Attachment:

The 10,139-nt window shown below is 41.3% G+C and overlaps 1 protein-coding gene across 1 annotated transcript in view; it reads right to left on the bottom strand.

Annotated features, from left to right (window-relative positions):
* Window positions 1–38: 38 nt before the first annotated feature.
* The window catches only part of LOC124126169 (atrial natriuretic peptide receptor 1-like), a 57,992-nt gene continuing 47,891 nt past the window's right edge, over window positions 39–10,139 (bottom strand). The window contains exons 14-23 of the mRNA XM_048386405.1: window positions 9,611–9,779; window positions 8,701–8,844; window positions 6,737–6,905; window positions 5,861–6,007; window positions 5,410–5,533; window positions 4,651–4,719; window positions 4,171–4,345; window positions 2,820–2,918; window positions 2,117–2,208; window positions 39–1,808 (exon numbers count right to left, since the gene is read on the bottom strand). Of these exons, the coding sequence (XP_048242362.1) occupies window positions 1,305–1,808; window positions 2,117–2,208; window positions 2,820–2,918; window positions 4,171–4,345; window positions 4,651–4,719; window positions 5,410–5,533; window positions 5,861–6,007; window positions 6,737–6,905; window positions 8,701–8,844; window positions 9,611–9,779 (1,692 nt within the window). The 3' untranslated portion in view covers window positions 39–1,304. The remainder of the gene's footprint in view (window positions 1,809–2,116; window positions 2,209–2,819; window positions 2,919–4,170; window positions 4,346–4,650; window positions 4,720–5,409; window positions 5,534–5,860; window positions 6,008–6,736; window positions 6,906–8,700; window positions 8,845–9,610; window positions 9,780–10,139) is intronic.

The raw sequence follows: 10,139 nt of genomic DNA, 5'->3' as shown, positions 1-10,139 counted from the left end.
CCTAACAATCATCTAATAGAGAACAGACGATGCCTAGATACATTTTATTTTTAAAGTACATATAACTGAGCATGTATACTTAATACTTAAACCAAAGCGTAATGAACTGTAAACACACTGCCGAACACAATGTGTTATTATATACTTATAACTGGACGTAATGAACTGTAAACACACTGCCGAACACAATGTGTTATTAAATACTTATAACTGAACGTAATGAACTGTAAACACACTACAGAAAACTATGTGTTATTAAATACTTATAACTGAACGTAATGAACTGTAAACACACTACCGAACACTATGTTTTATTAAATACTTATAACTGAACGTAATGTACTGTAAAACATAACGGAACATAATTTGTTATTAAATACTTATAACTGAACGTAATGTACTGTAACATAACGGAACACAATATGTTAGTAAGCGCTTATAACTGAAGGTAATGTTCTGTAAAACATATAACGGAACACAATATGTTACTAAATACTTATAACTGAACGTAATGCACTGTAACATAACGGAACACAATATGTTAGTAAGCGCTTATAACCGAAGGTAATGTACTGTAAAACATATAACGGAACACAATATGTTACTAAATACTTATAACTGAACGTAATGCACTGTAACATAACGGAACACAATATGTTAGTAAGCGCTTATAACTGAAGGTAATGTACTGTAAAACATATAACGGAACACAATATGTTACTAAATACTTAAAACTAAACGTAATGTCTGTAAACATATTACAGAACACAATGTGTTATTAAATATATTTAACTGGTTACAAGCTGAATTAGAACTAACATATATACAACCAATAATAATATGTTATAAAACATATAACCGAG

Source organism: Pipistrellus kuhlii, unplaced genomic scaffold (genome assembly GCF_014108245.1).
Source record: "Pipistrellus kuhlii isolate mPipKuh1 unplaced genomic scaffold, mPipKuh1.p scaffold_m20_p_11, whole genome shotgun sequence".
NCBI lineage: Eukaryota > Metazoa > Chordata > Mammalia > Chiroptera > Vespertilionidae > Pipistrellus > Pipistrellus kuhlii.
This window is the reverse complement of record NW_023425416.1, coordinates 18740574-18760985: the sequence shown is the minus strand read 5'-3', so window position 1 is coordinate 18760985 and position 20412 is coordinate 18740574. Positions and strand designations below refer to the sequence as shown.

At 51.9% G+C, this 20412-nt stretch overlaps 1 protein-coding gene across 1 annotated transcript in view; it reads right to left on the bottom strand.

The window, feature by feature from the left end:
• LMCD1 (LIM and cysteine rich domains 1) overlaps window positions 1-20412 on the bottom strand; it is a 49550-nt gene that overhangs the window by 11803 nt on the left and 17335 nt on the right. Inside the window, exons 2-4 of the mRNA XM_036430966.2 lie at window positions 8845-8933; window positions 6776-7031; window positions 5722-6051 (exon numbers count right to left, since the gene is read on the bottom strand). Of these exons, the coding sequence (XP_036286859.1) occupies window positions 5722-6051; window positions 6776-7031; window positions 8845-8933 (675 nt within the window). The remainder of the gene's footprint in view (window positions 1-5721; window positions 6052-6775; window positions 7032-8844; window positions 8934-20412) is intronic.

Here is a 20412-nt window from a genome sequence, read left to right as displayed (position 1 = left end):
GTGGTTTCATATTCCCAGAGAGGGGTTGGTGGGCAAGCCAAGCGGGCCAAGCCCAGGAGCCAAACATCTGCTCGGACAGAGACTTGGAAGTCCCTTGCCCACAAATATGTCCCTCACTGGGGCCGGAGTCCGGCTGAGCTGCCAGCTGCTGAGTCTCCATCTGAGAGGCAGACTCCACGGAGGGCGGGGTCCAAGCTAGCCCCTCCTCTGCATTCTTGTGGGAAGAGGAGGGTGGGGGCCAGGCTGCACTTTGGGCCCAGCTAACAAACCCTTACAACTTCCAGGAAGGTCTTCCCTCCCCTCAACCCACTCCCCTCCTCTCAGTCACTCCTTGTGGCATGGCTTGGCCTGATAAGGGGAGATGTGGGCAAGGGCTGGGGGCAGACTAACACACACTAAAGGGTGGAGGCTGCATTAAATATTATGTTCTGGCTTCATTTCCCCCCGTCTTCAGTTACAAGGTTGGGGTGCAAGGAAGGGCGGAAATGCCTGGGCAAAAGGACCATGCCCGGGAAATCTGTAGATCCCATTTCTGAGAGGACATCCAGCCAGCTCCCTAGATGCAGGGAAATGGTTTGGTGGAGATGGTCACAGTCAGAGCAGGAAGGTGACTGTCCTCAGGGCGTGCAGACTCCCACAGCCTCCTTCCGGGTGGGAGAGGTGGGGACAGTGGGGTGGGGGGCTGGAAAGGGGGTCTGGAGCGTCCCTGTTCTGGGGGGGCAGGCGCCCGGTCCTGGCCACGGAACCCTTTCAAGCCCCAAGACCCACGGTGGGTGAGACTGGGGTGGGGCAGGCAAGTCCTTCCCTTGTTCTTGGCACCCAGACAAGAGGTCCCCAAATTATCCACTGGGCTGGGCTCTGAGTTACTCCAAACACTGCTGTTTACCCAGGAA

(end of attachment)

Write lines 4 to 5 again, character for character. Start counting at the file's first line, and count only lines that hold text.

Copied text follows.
* The window catches only part of LOC124126169 (atrial natriuretic peptide receptor 1-like), a 57,992-nt gene continuing 47,891 nt past the window's right edge, over window positions 39–10,139 (bottom strand). The window contains exons 14-23 of the mRNA XM_048386405.1: window positions 9,611–9,779; window positions 8,701–8,844; window positions 6,737–6,905; window positions 5,861–6,007; window positions 5,410–5,533; window positions 4,651–4,719; window positions 4,171–4,345; window positions 2,820–2,918; window positions 2,117–2,208; window positions 39–1,808 (exon numbers count right to left, since the gene is read on the bottom strand). Of these exons, the coding sequence (XP_048242362.1) occupies window positions 1,305–1,808; window positions 2,117–2,208; window positions 2,820–2,918; window positions 4,171–4,345; window positions 4,651–4,719; window positions 5,410–5,533; window positions 5,861–6,007; window positions 6,737–6,905; window positions 8,701–8,844; window positions 9,611–9,779 (1,692 nt within the window). The 3' untranslated portion in view covers window positions 39–1,304. The remainder of the gene's footprint in view (window positions 1,809–2,116; window positions 2,209–2,819; window positions 2,919–4,170; window positions 4,346–4,650; window positions 4,720–5,409; window positions 5,534–5,860; window positions 6,008–6,736; window positions 6,906–8,700; window positions 8,845–9,610; window positions 9,780–10,139) is intronic.

The raw sequence follows: 10,139 nt of genomic DNA, 5'->3' as shown, positions 1-10,139 counted from the left end.